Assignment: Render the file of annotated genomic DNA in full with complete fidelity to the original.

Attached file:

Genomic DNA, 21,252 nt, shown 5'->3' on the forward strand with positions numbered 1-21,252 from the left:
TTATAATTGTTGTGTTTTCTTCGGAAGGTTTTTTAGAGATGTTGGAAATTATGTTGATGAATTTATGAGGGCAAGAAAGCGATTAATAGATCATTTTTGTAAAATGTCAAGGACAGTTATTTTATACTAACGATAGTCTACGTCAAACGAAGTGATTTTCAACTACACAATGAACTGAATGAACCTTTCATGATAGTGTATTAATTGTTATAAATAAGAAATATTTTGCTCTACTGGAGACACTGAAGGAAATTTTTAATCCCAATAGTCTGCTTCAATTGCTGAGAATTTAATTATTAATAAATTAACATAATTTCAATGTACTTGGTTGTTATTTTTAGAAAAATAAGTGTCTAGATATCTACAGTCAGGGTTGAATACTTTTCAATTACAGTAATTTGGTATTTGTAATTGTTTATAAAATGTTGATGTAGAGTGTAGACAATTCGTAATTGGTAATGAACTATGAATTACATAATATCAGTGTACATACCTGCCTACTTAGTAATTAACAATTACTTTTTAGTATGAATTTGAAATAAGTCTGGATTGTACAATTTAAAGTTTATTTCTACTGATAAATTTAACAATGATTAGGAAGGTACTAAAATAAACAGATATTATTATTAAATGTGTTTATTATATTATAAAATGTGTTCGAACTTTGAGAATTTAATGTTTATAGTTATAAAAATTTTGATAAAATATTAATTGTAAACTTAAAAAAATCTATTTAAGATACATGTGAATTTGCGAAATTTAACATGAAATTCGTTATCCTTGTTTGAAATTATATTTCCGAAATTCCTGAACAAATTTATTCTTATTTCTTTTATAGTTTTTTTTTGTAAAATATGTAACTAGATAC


Genomic DNA, 21,252 nt, shown 5'->3' on the forward strand with positions numbered 1-21,252 from the left:
TTATAATTGTTGTGTTTTCTTCGGAAGGTTTTTTAGAGATGTTGGAAATTATGTTGATGAATTTATGAGGGCAAGAAAGCGATTAATAGATCATTTTTGTAAAATGTCAAGGACAGTTATTTTATACTAACGATAGTCTACGTCAAACGAAGTGATTTTCAACTACACAATGAACTGAATGAACCTTTCATGATAGTGTATTAATTGTTATAAATAAGAAATATTTTGCTCTACTGGAGACACTGAAGGAAATTTTTAATCCCAATAGTCTGCTTCAATTGCTGAGAATTTAATTATTAATAAATTAACATAATTTCAATGTACTTGGTTGTTATTTTTAGAAAAATAAGTGTCTAGATATCTACAGTCAGGGTTGAATACTTTTCAATTACAGTAATTTGGTATTTGTAATTGTTTATAAAATGTTGATGTAGAGTGTAGACAATTCGTAATTGGTAATGAACTATGAATTACATAATATCAGTGTACATACCTGCCTACTTAGTAATTAACAATTACTTTTTAGTATGAATTTGAAATAAGTCTGGATTGTACAATTTAAAGTTTATTTCTACTGATAAATTTAACAATGATTAGGAAGGTACTAAAATAAACAGATATTATTATTAAATGTGTTTATTATATTATAAAATGTGTTCGAACTTTGAGAATTTAATGTTTATAGTTATAAAAATTTTGATAAAATATTAATTGTAAACTTAAAAAAATCTATTTAAGATACATGTGAATTTGCGAAATTTAACATGAAATTCGTTATCCTTGTTTGAAATTATATTTCCGAAATTCCTGAACAAATTTATTCTTATTTCTTTTATAGTTTTTTTTTGTAAAATATGTAACTAGATAC